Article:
The Director of Virtual Production (DVP) role explained
Over the past few years Cinematographer and DOP Asa Bailey has been working on-set as a Director of Virtual Production in Unreal Engine. In this article Asa explains more about the his role and his responsibilities working with Producers and Directors. For those who haven’t encountered the DVP role before it’s a technical / creative DOP that specialises in virtual production methods (virtual cinematography, dynamic lighting, realtime previsualisation, animation and VFX).
What does the Director of Virtual Production role entail?
Well, other than making cups of tea and coffee for everyone or fetching a banana, I am ultimately responsible for the smooth operation of all the virtual production systems and the technical crew on-set. I am also responsible in pre-production for delivering all the realtime assets to set and making sure they are the best quality possible for the needs of the production.
On the prep days before a shoot I also get involved with the DOP and with lighting and rigging as they all integrate with my virtual production systems, but as the DVP it’s the smooth running of the virtual production systems that I am ultimately responsible for. These systems can include virtual camera trackers, motion capture rigs, realtime rendering systems, chroma hardware the list goes on and on, but basically on-set I am responsible for all the bits that come together to make up a full virtual production system.
What did you do before being a DVP?
I started out as a graphic and web designer then I moved into interactive research and UI design. I could see then that film was going to become a digital process and so in 2003 I bought my first camera and started shooting. By 2013 I was working around the world as a Commercials Director and I directed my first feature film, but I’d always have one eye on technical developments in games, broadcast and interactive production. I’ve always shoot a lot of VFX and lighting in realtime in camera. It was a couple of years ago that I decided to become a Director of Virtual Production and concentrate of helping others to shoot in realtime.
Overseeing the VP System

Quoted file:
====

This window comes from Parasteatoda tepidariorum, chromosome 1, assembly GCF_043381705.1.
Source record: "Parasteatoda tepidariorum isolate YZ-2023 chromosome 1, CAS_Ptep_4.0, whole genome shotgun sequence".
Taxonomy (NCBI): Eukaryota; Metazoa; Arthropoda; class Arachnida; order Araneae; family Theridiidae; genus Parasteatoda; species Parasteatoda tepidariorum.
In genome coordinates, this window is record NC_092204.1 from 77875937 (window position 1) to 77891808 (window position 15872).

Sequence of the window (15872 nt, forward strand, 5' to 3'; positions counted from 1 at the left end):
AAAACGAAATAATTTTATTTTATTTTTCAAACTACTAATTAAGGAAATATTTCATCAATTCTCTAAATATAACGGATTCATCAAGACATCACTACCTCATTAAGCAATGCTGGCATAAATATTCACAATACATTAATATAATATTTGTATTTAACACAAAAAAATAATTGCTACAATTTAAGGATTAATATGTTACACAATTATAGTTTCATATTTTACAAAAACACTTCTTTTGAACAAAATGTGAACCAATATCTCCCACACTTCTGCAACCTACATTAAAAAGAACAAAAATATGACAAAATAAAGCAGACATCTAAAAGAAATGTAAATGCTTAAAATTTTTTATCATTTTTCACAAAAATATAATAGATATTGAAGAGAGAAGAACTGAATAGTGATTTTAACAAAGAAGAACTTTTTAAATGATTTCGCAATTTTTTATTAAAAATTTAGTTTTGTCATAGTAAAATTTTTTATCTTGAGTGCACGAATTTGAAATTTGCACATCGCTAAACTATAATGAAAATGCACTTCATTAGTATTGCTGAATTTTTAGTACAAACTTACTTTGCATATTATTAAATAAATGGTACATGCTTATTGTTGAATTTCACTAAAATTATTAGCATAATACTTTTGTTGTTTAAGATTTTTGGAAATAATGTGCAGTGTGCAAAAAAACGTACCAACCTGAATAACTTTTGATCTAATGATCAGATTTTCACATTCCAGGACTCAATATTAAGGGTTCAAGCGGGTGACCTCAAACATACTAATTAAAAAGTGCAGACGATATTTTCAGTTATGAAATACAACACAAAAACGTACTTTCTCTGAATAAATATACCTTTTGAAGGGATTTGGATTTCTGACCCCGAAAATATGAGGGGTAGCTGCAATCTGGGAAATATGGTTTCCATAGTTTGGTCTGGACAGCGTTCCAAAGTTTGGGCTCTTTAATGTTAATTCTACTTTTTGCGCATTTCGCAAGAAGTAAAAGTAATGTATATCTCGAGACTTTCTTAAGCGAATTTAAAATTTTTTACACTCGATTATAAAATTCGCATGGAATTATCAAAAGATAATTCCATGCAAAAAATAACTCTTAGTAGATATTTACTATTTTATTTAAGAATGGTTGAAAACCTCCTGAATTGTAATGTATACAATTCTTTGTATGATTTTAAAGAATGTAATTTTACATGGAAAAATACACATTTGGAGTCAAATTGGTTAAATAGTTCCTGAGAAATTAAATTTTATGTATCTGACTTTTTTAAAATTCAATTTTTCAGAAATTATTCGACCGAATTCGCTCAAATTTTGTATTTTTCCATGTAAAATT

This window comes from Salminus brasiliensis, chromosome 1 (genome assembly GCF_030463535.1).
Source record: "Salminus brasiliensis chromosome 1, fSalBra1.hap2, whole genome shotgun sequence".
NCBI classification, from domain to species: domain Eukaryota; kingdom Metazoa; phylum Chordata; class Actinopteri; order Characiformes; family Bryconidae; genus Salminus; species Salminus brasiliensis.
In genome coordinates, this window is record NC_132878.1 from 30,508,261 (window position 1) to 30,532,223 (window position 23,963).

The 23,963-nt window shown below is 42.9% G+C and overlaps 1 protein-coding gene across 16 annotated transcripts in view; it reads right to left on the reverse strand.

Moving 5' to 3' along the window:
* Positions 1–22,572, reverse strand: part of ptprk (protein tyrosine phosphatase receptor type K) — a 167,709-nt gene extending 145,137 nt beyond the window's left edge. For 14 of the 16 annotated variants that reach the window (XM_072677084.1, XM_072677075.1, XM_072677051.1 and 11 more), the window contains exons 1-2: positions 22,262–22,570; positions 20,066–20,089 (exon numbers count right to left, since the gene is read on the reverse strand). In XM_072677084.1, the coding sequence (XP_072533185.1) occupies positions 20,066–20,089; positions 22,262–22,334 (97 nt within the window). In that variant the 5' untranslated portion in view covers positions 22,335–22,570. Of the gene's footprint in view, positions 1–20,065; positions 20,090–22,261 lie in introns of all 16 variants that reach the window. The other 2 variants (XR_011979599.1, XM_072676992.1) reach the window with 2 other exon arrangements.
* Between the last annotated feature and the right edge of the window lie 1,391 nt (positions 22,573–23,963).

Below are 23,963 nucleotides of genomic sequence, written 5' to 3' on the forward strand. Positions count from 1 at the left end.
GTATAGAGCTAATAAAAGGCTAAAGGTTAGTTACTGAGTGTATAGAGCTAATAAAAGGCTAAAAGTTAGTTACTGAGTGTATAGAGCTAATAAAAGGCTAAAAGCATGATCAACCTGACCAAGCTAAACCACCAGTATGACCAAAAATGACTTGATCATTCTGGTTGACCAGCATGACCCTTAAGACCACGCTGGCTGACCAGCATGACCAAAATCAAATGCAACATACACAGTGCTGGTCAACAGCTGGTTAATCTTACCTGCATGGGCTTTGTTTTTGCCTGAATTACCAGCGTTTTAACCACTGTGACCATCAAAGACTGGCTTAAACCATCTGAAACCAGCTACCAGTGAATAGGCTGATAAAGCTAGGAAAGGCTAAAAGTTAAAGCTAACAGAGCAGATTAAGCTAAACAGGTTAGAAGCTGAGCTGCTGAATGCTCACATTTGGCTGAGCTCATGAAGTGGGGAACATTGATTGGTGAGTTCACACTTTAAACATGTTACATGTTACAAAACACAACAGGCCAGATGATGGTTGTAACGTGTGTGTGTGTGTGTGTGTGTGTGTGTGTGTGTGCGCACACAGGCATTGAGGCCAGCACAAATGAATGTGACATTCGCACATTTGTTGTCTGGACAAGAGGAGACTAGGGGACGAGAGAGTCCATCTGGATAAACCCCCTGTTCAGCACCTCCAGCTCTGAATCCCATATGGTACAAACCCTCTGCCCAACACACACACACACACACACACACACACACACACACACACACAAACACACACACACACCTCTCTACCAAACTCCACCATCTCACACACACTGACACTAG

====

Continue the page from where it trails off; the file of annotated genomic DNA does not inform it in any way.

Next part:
A virtual production system can include many components and it’s my job to make sure that they all talk to each other and work on the day. I work with my crew that includes computer engineers, camera operators, motion-capture engineers, chromakey hardware operators, 3D encoding engineers, motion control and robotics programmers, with various integrated systems it takes a wide base of skills to tie things all together. Then in some cases we have live grading and realtime VFX and animations all running on-set, all in realtime. Flying the system at the helm are my own system pilots who import assets, calibrate the engine, swop lenses and laid up sets and scenes.
As a DVP I have to be a jack of all trades as the systems are so dispersed I rely on experts in each specific area such as motion control, data management or IP networking. I know the pressures of running a set and that there are no second chances, system reliability and crew productivity drive all the decisions I make.
Working in Pre-Production
During pre-production I assist the Director to understand and make decisions about virtual production shooting methods and I work in pre-production with the Production Designer and VFX teams to ensure that all assets such as props, costumes, virtual sets and animations, FX, and characters all arrive on set in the best way possible for the intended virtual production. I also work with the DOP and Gaffer to talk and propose lighting for virtual sets.
Working with VFX Vendors
Sometimes we are shooting for previsualisation, other times we are shooting for live VFX and compositing in realtime or even going out to live broadcast. It’s these variables that determine the level of detail and quality required of the assets we’ll bring to set. Sometimes you can be using grey 3D geometry to give actors and directors a sense of space, other times we are running final pixel quality CGI animations over photorealistic mixed reality environments to shoot final shots. It’s my job to work with the VFX Supervisors and VFX team to make sure all these assets are ready to run in realtime on-set.
Brining Assets into the Engine
On my sets, everything happens in Unreal Engine and I oversee the process of transferring CGI and 3D assets into the engine for realtime rendering on-set. In prep I work with artists to bake assets in say Octane and V-Ray and convert them into the engine for realtime rendering on-set, I’ll also ensure that we have everything recording properly so that we can leave the sets with all our assets ready to be passed down the pipeline.
Developing Products for the Industry On-Set
Working on set has also been vital in developing virtual production systems with Producers and industry partners. I am currently working with companies such as Quixel and the Unreal Engine Enterprise Team to test and develop new virtual production features in their products. My sets are also a testing ground for hardware manufacturers like Mo-Sys who I work closely with to push their camera tracking and 3D encoding technologies.
I also design virtual production workstations, PC computers that are optimised and built for realtime rendering in Unreal Engine. I’ve developed the capture dome a mobile and modular structure for photogrammetry, motion and volumetric capture, and through Realtime Pipeline my company OSF assists VFX companies, production companies and agencies to adopt virtual production methods in-house.
I love working with Producers VFX Supervisors and Director to bring their vision to life in realtime on-set. I honestly think I have the best job in the world, I get to be creative, work with amazing technology and people and on a really good day I get to play with robots.
You can check out Asa’s availability and work here.